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ADHD

In high school I was tested, diagnosed, and medicated for ADHD.  My mom was anti-drugs and I was all gung-ho about them at the time.  After all, high school was tough, college was near, and I was only a B-average student.  Not good enough in my mind.  I remember telling my physician I wanted the ADHD medicine, Adderall.  His response, was “Sure, you want Adderall?  Then let me just InTune__72556.1407635934.1280.1280write you up a prescription, no problem,” about as casual as if I had asked him to borrow a pen.

I grew dependent on my medication, taking unnecessarily large amounts of the drugs every day and paying the price in happiness and in health along the way.  I became secluded and distanced myself from friends, stopped eating, developed insomnia, and was unhappy unless I was cracked out doing work.  Nobody ever thought to discuss the bigger picture with me when deciding whether to write me a prescription.  My diet was crap, I wasn’t properly hydrated, I had just stopped playing sports after being super active my whole life, and I was stressed from social and parental pressure to do well at school and get into college.  Nobody told me that changing the way I eat and drinking lots of water could improve my attentiveness.  I never heard of any natural forms of healing like essential oils, which can kick ass at assisting in maintaining focus.  I didn’t realize that my sudden lack of activity was making me restless and contributing to my lack of energy.  When I finally decided to stop my medication midway through college, I couldn’t believe how well I could focus on my own if I put my mind to it and used other techniques to maintain mental clarity.

Hypoglycemia

When I was about 10-years-old I fainted during class.  My mom took me to see my physician who diagnosed me with hypoglycemia.  I learned that hypoglycemia means your body is in insulin shock, which depletes blood sugar to abnormally low levels.  The doctor instructed me to drink some soda or have some candy when I was feeling faint, and especially in the afternoons around crash time toward the end of the school day. What the doctor didn’t mention, however, was that this didn’t mean I could eat as much sugar as I wanted.  I learned to make sweets an excuse for eating whatever and whenever I wanted, which created unhealthy habits with food. Another thing my physician didn’t discuss was why I was suddenly hypoglycemic.  It was probably important to know that I wasn’t eating enough at or before school, and the foods I ate weren’t the most satiating forms of energy.  My diet mainly consisted of cereal, bread, cookies, and soda, when I should have been eating whole grains, healthy fats, protein, and vegetables.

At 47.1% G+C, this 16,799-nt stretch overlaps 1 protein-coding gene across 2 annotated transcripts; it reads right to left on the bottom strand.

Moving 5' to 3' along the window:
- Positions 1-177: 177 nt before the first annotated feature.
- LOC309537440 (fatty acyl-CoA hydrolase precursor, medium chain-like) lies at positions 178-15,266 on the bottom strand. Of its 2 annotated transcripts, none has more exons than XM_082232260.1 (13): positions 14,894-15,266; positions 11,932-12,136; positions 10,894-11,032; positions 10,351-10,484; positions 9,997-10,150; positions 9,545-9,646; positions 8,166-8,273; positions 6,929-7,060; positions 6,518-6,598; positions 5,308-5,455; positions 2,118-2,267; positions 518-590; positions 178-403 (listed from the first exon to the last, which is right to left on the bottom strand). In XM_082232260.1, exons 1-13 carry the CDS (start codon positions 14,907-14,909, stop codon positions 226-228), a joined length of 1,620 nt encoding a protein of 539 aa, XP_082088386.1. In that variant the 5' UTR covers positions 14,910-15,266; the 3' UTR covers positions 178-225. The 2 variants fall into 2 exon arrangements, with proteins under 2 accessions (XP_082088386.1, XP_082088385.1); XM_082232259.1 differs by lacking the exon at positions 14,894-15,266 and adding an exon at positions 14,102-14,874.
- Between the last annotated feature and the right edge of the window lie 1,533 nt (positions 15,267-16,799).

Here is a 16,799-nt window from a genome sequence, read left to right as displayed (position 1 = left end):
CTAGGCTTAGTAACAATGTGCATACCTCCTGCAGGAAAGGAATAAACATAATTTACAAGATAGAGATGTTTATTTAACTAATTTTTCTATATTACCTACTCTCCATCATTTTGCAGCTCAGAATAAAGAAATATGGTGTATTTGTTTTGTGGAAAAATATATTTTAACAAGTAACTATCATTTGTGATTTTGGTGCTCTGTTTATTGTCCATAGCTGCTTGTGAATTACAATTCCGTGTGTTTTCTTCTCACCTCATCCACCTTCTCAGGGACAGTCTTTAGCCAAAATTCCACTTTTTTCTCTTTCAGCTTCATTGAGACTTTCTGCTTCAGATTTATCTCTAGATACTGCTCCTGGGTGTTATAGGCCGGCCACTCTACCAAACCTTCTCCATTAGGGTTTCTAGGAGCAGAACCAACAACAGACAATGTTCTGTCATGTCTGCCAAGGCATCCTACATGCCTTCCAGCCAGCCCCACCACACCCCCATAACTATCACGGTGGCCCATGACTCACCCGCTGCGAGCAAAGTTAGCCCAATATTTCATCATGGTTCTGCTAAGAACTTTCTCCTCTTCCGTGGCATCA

Cancer

This part is my mom’s story.  My mom was diagnosed with breast cancer (luckily, very early on) in 2008. She kicked cancer’s ass, but had to continue taking about 10 different types of pills daily, up until about two months ago.  After seven years of taking these pills, which of course created other health problems like arthritis, bone density loss, and muscle and joint problems, and depletion of her normal hormone levels, my mom was fed up with taking them and finally asked her doctor why she had never spoken to her about her diet and lifestyle.  The doctor’s response was, “Oh sure, nutrition can help,” but offered no prescription of leafy greens, antioxidants, or yoga.

Food and living well can absolutely be your medicine, although as stated before, Western medicine certainly has its place. 25-1-e1391041324424

If you have a personal story please feel free to share in the comments below.  Most of us have experienced something similar to what I’ve described, even if you’re just realizing it now as you’re reading this article. I know I could go on and on about friends’ personal stories of being misdiagnosed or treated for something with a pill that created a whole list of awful side effects.

I understand the impact stress has on our physical and mental wellbeing.  As a health coach, I give my clients the time they deserve to talk freely about their health and the areas of their lives that affect happiness and health: relationships, career, spirituality, and physical exercise. Satisfaction in these four areas, along with proper nutrition, is the key to lifelong happiness and health, not a little pharmaceutical pill.  Consider all the money you can save on doctor visits and bills by taking control of your diet and lifestyle today.  So, next time you need to pay a visit to the doctor, discuss the bigger picture with your physician, and remember that food, rest, and balance are often the answers to healing.stress

If you have any questions about any of the above topics, essential oils, or health coaching, please drop me a line at jessicakhealth@gmail.com.

JessJessica Kleid

Owner of Jessica Kleid Health Coaching

http://www.jkhealthcoach.com